Just like a party, social media is made up of many groups. People with different interests, different likes and different dislikes. This means that you can't use the same opening line with moms that you used with those college grads.
Every audience is unique and you should speak directly to each group. This means you may need a few different "opening lines" if you are going after different audiences. In the same way you would "work the room" at a party, the way to get scale in social media is to break your audience into segments. As you walk around having conversations with different groups of people, you naturally adjust your talking points based on who you are speaking with. At the end of the night you will have met everyone at the party; if you are interesting, relevant and sociable, people will remember you and be willing to learn more about you (and your products).
5) Leverage the influencer.
Have you ever walked into a party where you didn't know anyone? It's not impossible to meet people, but you certainly have to work hard at it.
Now, what if you walked into the party with the most popular kid in school? You get instant credibility, everyone in the room knows who you are and talking to them becomes that much easier.
Simply put, leveraging the right influencers makes you "cool by association." You don't have to work as hard meeting people, you get to talk about yourself more and instead of trying to figure how to start a conversation with people, they will come talk to you.
6) Engagement trumps impressions.
Brands are obsessed with impressions. For them, it's always been about reach and frequency. Well, when it comes to social media, the name of game is engagement, not impressions.
If you walked into a party and just stood against the back wall, people might "see" you standing there. You may even make eye-contact with a few of those moms you so desperately want to talk to--but what good will that do?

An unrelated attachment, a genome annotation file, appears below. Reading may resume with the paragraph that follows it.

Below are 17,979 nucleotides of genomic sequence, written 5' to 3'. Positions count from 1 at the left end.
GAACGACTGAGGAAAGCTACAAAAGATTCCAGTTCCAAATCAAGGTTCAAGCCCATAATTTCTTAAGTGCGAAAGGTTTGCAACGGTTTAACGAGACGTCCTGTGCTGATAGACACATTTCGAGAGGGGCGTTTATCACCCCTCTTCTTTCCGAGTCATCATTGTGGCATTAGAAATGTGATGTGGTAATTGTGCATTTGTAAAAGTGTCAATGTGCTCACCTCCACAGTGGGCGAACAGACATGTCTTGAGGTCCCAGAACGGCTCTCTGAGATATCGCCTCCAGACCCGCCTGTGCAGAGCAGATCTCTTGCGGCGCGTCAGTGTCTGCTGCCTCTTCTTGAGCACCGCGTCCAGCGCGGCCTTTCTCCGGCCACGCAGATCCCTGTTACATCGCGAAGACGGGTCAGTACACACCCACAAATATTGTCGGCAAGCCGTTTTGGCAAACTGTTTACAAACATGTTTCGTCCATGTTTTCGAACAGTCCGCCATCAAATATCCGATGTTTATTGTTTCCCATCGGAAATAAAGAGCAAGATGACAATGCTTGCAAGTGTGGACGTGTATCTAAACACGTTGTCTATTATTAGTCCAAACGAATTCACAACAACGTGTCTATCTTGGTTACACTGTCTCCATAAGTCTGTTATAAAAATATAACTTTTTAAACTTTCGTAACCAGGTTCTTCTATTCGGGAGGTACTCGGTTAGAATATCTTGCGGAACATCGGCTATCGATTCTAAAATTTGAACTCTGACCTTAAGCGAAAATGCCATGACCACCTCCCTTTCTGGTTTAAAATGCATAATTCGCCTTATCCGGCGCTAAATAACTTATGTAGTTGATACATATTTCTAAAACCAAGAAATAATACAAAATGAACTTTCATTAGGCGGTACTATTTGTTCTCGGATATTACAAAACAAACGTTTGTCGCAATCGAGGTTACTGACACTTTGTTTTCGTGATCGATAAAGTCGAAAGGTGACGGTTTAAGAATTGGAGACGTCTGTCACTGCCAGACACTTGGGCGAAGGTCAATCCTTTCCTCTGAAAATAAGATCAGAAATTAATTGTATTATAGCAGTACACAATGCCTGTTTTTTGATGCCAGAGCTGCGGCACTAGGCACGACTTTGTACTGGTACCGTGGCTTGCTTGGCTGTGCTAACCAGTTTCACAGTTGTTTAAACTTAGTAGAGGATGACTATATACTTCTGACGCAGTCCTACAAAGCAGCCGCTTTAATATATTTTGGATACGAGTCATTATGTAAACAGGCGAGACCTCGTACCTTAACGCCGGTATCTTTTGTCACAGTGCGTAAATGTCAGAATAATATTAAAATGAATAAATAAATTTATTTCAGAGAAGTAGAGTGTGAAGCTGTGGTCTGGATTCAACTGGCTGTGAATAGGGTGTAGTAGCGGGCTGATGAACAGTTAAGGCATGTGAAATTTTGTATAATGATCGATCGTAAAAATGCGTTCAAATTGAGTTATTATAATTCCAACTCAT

You could go to 1,000 parties and stand against the wall at each one of them. Eventually people may recognize you--but they won't know anything about you and there's still no basis for them to have a relationship with you.
The Social Media Party is not about making eye-contact (impressions); it's about shaking hands (engagements). It's about meeting people, talking to them, sharing with them--it's about engaging with them and participating in the conversation.
The party analogy is a whimsical way of saying that brands can't treat Social Media the same way they treat other mediums. For the first time in history, brands are trying to navigate a two-way channel of communication. This means they can't talk at consumers. Instead, they need to engage with audiences. Social media requires a value exchange between the consumer and the brand.
So when it comes to developing successful social media campaigns and programs:
1) Pretend like you're getting dressed up for a giant party.
2) Lead with people stories, not your product stories.
3) Use content to make connections.
4) Try to align yourself with the "in crowd" so people will want to talk to you.
5) Don't just make eye-content, shake hands with the people you want to meet.
About the author:
Avi Savar is the Founder & Chief Executive Officer of Big Fuel Communications. The company's client list includes: General Motors, WEtv, Colgate-Palmolive, Fisher-Price, McDonald's, Budweiser, Yahoo!, among others.
Topic: Opinion, Social